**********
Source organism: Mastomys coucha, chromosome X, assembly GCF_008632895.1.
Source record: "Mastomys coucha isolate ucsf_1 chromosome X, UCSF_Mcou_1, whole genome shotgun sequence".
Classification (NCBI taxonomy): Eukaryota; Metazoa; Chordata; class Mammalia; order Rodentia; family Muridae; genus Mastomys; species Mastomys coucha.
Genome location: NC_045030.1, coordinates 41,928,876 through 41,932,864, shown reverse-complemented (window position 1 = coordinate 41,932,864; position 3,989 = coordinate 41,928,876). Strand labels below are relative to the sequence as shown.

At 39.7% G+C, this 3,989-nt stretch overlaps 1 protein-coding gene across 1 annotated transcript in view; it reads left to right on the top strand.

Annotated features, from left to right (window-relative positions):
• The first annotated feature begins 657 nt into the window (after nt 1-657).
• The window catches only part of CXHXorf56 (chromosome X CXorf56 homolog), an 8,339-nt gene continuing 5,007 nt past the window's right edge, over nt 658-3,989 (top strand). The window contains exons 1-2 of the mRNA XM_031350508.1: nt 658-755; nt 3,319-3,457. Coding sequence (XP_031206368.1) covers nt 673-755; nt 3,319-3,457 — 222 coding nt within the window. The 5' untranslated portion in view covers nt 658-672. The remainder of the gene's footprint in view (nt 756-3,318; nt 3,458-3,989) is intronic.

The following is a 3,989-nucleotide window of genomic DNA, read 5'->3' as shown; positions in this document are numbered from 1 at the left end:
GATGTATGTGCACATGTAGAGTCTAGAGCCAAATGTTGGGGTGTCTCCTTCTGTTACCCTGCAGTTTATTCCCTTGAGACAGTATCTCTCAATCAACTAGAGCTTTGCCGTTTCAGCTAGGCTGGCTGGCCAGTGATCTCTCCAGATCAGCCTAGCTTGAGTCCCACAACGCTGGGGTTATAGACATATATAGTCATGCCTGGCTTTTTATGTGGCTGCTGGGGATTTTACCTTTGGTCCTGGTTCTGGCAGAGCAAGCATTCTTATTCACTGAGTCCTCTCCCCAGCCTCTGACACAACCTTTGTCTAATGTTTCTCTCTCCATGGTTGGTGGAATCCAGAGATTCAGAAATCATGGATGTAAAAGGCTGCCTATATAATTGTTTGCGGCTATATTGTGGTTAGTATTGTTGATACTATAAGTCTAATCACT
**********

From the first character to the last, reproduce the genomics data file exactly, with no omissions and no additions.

Source organism: Mastomys coucha, chromosome X, assembly GCF_008632895.1.
Source record: "Mastomys coucha isolate ucsf_1 chromosome X, UCSF_Mcou_1, whole genome shotgun sequence".
Classification (NCBI taxonomy): Eukaryota; Metazoa; Chordata; class Mammalia; order Rodentia; family Muridae; genus Mastomys; species Mastomys coucha.
Genome location: NC_045030.1, coordinates 41,928,876 through 41,932,864, shown reverse-complemented (window position 1 = coordinate 41,932,864; position 3,989 = coordinate 41,928,876). Strand labels below are relative to the sequence as shown.

At 39.7% G+C, this 3,989-nt stretch overlaps 1 protein-coding gene across 1 annotated transcript in view; it reads left to right on the top strand.

Annotated features, from left to right (window-relative positions):
• The first annotated feature begins 657 nt into the window (after nt 1-657).
• The window catches only part of CXHXorf56 (chromosome X CXorf56 homolog), an 8,339-nt gene continuing 5,007 nt past the window's right edge, over nt 658-3,989 (top strand). The window contains exons 1-2 of the mRNA XM_031350508.1: nt 658-755; nt 3,319-3,457. Coding sequence (XP_031206368.1) covers nt 673-755; nt 3,319-3,457 — 222 coding nt within the window. The 5' untranslated portion in view covers nt 658-672. The remainder of the gene's footprint in view (nt 756-3,318; nt 3,458-3,989) is intronic.

The following is a 3,989-nucleotide window of genomic DNA, read 5'->3' as shown; positions in this document are numbered from 1 at the left end:
GATGTATGTGCACATGTAGAGTCTAGAGCCAAATGTTGGGGTGTCTCCTTCTGTTACCCTGCAGTTTATTCCCTTGAGACAGTATCTCTCAATCAACTAGAGCTTTGCCGTTTCAGCTAGGCTGGCTGGCCAGTGATCTCTCCAGATCAGCCTAGCTTGAGTCCCACAACGCTGGGGTTATAGACATATATAGTCATGCCTGGCTTTTTATGTGGCTGCTGGGGATTTTACCTTTGGTCCTGGTTCTGGCAGAGCAAGCATTCTTATTCACTGAGTCCTCTCCCCAGCCTCTGACACAACCTTTGTCTAATGTTTCTCTCTCCATGGTTGGTGGAATCCAGAGATTCAGAAATCATGGATGTAAAAGGCTGCCTATATAATTGTTTGCGGCTATATTGTGGTTAGTATTGTTGATACTATAAGTCTAATCACT